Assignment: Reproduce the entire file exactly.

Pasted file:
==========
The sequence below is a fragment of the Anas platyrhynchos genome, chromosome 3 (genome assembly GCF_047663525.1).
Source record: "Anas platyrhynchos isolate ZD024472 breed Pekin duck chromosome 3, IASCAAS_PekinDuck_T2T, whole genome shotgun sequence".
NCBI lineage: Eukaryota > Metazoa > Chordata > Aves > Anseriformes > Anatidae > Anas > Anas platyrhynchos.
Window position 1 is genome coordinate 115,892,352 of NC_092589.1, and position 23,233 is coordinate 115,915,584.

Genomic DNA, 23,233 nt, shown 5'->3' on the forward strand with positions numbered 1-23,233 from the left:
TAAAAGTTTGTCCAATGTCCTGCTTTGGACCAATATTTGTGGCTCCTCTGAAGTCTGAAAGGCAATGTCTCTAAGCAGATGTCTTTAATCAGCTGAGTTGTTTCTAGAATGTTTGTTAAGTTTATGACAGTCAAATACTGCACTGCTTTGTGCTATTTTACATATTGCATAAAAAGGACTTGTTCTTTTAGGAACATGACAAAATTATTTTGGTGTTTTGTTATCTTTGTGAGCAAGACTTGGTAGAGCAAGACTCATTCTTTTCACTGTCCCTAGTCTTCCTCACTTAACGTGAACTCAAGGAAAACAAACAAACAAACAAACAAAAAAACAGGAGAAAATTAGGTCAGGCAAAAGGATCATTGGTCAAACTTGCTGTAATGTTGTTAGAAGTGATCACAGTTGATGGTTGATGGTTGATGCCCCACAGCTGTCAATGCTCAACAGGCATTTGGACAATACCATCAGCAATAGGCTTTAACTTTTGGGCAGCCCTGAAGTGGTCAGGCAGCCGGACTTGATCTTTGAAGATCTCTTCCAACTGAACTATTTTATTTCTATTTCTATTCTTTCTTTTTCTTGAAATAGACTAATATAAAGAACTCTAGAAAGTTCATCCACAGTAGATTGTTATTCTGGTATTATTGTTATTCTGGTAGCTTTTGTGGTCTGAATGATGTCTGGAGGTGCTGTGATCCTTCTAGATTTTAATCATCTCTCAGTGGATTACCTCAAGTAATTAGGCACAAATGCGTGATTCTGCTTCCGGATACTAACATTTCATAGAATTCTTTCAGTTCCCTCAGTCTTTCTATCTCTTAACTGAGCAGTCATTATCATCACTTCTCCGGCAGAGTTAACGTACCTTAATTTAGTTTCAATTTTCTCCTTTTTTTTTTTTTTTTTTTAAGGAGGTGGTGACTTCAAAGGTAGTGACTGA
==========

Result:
The sequence below is a fragment of the Anas platyrhynchos genome, chromosome 3 (genome assembly GCF_047663525.1).
Source record: "Anas platyrhynchos isolate ZD024472 breed Pekin duck chromosome 3, IASCAAS_PekinDuck_T2T, whole genome shotgun sequence".
NCBI lineage: Eukaryota > Metazoa > Chordata > Aves > Anseriformes > Anatidae > Anas > Anas platyrhynchos.
Window position 1 is genome coordinate 115,892,352 of NC_092589.1, and position 23,233 is coordinate 115,915,584.

Genomic DNA, 23,233 nt, shown 5'->3' on the forward strand with positions numbered 1-23,233 from the left:
TAAAAGTTTGTCCAATGTCCTGCTTTGGACCAATATTTGTGGCTCCTCTGAAGTCTGAAAGGCAATGTCTCTAAGCAGATGTCTTTAATCAGCTGAGTTGTTTCTAGAATGTTTGTTAAGTTTATGACAGTCAAATACTGCACTGCTTTGTGCTATTTTACATATTGCATAAAAAGGACTTGTTCTTTTAGGAACATGACAAAATTATTTTGGTGTTTTGTTATCTTTGTGAGCAAGACTTGGTAGAGCAAGACTCATTCTTTTCACTGTCCCTAGTCTTCCTCACTTAACGTGAACTCAAGGAAAACAAACAAACAAACAAACAAAAAAACAGGAGAAAATTAGGTCAGGCAAAAGGATCATTGGTCAAACTTGCTGTAATGTTGTTAGAAGTGATCACAGTTGATGGTTGATGGTTGATGCCCCACAGCTGTCAATGCTCAACAGGCATTTGGACAATACCATCAGCAATAGGCTTTAACTTTTGGGCAGCCCTGAAGTGGTCAGGCAGCCGGACTTGATCTTTGAAGATCTCTTCCAACTGAACTATTTTATTTCTATTTCTATTCTTTCTTTTTCTTGAAATAGACTAATATAAAGAACTCTAGAAAGTTCATCCACAGTAGATTGTTATTCTGGTATTATTGTTATTCTGGTAGCTTTTGTGGTCTGAATGATGTCTGGAGGTGCTGTGATCCTTCTAGATTTTAATCATCTCTCAGTGGATTACCTCAAGTAATTAGGCACAAATGCGTGATTCTGCTTCCGGATACTAACATTTCATAGAATTCTTTCAGTTCCCTCAGTCTTTCTATCTCTTAACTGAGCAGTCATTATCATCACTTCTCCGGCAGAGTTAACGTACCTTAATTTAGTTTCAATTTTCTCCTTTTTTTTTTTTTTTTTTTAAGGAGGTGGTGACTTCAAAGGTAGTGACTGA